Judges differ on day-care credit, child support

Jennifer Nelson
January 1, 2008
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An Indiana Court of Appeals panel disagrees about whether or not a parent who uses day care when he or she isn't working is entitled to a child-support tax credit.

In Craig Cross v. Victoria Cross, No. 49A05-0802-CV-94, authoring Judge Elaine Brown and Judge Paul Mathias ruled the trial court erred in ordering father Craig Cross to pay $30 more a week to pay for Victoria Cross' work-related day care for their adult child with autism. At issue is whether or not the day-care expenses claimed by Victoria were incurred in connection with her employment.

Victoria worked as a health-care provider for a patient with Alzheimer's and would bring her daughter V.E.C. with her to work, but she paid a neighbor $30 a week to watch V.E.C. for five hours so Victoria could be relieved of her constant supervision of her daughter.

The majority found Victoria's day-care expense isn't work-related or income-producing, so it doesn't fall within the provisions of the Child Support Guidelines. As a result, Craig shouldn't be responsible for paying for the day care, Judge Brown wrote.

If the trial court would have entered a written finding as to why it deviated from the Child Support Guidelines, then the day-care cost could have been credited to Victoria, the appellate court determined. But because the trial court didn't, the majority reversed the order crediting her for work-related day care.

But Chief Judge John G. Baker adopted Victoria's argument as to why she should receive a work-related day-care credit and quoted from her brief that giving her a break during the week gives her respite "necessary to handle both the duties at her job and the responsibilities she has as [her daughter's] full-time caregiver."

He believed the majority's adoption of the Child Support Guidelines was overly literal and that the child-care cost was work related because a brief, weekly break allowed Victoria to continue to work and receive an income, he wrote.

All three judges affirmed the trial court's grant of Victoria's motion to withdraw admissions, its exclusion of V.E.C.'s Supplemental Security Income from its determination of Craig's child-support obligation, and its denial of Craig's petition to claim the children for tax-exemption purposes.

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  1. This is ridiculous. Most JDs not practicing law don't know squat to justify calling themselves a lawyer. Maybe they should try visiting the inside of a courtroom before they go around calling themselves lawyers. This kind of promotional BS just increases the volume of people with JDs that are underqualified thereby dragging all the rest of us down likewise.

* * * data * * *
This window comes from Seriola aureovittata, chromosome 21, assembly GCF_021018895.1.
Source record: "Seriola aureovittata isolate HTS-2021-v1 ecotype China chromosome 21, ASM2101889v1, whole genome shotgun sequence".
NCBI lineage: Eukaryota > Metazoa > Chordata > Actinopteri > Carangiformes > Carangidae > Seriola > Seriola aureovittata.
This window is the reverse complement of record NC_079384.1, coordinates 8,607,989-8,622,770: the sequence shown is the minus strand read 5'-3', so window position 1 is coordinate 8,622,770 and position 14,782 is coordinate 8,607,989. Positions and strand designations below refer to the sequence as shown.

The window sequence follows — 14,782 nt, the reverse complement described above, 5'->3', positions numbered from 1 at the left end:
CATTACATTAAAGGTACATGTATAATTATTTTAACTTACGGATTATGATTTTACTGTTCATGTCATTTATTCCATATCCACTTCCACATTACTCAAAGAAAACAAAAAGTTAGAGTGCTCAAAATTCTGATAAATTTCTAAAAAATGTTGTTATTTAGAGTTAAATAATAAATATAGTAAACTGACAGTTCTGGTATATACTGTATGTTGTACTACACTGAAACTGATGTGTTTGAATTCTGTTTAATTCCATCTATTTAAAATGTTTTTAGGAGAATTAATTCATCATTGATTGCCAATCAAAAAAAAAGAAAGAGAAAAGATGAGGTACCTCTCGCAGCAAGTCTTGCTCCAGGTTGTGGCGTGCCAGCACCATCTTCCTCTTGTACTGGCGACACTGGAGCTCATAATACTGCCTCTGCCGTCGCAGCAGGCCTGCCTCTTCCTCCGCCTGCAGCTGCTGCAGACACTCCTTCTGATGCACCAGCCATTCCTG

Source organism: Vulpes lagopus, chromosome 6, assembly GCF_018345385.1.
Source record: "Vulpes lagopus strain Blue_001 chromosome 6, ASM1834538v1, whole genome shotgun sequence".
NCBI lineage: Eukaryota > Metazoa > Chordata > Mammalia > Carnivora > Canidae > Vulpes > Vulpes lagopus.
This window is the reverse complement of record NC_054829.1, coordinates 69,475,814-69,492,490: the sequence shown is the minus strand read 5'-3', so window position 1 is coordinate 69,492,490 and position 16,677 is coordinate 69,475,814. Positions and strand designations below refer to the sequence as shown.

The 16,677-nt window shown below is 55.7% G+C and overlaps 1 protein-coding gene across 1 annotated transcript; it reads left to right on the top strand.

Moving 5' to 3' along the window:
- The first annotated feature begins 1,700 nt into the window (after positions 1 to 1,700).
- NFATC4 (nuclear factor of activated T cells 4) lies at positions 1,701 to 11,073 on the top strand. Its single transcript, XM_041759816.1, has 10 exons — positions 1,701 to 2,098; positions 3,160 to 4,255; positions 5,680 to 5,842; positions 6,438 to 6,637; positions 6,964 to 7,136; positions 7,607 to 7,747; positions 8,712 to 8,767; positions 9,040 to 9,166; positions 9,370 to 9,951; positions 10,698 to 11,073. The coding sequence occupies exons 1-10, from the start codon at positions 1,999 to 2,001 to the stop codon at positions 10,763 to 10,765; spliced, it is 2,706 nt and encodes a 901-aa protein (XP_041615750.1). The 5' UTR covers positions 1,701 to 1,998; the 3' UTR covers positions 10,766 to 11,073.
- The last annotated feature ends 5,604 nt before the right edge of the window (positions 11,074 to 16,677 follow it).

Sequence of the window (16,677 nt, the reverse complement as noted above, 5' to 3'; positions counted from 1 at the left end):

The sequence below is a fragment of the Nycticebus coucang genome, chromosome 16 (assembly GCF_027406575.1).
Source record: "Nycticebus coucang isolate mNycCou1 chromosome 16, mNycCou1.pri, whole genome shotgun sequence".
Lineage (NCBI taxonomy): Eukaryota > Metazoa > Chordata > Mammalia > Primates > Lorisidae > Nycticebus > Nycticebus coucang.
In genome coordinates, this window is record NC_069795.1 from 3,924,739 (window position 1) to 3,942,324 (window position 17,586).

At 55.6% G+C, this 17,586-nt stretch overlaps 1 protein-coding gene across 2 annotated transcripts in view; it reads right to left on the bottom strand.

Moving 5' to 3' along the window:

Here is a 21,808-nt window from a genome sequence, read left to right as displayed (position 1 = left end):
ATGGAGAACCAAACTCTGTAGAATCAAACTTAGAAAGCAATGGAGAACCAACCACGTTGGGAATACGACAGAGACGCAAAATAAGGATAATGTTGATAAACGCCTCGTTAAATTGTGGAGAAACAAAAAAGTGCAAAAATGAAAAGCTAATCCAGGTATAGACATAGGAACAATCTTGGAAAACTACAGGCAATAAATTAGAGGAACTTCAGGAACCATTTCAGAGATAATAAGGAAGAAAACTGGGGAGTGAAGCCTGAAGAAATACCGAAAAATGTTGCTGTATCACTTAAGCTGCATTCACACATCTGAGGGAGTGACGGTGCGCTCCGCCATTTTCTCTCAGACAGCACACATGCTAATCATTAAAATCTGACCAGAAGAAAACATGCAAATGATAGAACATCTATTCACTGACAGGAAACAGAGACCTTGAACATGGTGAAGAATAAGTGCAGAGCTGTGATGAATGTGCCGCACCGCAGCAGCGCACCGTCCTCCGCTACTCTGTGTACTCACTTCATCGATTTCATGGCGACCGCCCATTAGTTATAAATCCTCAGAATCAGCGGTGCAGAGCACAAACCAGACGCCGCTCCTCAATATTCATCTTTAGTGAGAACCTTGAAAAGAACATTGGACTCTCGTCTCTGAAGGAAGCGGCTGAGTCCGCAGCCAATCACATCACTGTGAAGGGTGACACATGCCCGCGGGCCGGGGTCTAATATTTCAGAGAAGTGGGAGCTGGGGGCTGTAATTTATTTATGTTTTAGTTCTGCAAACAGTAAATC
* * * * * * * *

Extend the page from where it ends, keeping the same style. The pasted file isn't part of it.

2. I think it is safe to say that those Hoosier's with the most confidence in the Indiana judicial system are those Hoosier's who have never had the displeasure of dealing with the Hoosier court system.

  3. I have an open CHINS case I failed a urine screen I have since got clean completed IOP classes now in after care passed home inspection my x sister in law has my children I still don't even have unsupervised when I have been clean for over 4 months my x sister wants to keep the lids for good n has my case working with her I just discovered n have proof that at one of my hearing dcs case worker stated in court to the judge that a screen was dirty which caused me not to have unsupervised this was at the beginning two weeks after my initial screen I thought the weed could have still been in my system was upset because they were suppose to check levels n see if it was going down since this was only a few weeks after initial instead they said dirty I recently requested all of my screens from redwood because I take prescriptions that will show up n I was having my doctor look at levels to verify that matched what I was prescripted because dcs case worker accused me of abuseing when I got my screens I found out that screen I took that dcs case worker stated in court to judge that caused me to not get granted unsupervised was actually negative what can I do about this this is a serious issue saying a parent failed a screen in court to judge when they didn't please advise

  4. I have a degree at law, recent MS in regulatory studies. Licensed in KS, admitted b4 S& 7th circuit, but not to Indiana bar due to political correctness. Blacklisted, nearly unemployable due to hostile state action. Big Idea: Headwinds can overcome, esp for those not within the contours of the bell curve, the Lego Movie happiness set forth above. That said, even without the blacklisting for holding ideas unacceptable to the Glorious State, I think the idea presented above that a law degree open many vistas other than being a galley slave to elitist lawyers is pretty much laughable. (Did the law professors of Indiana pay for this to be published?)

  5. Joe, you might want to do some reading on the fate of Hoosier whistleblowers before you get your expectations raised up.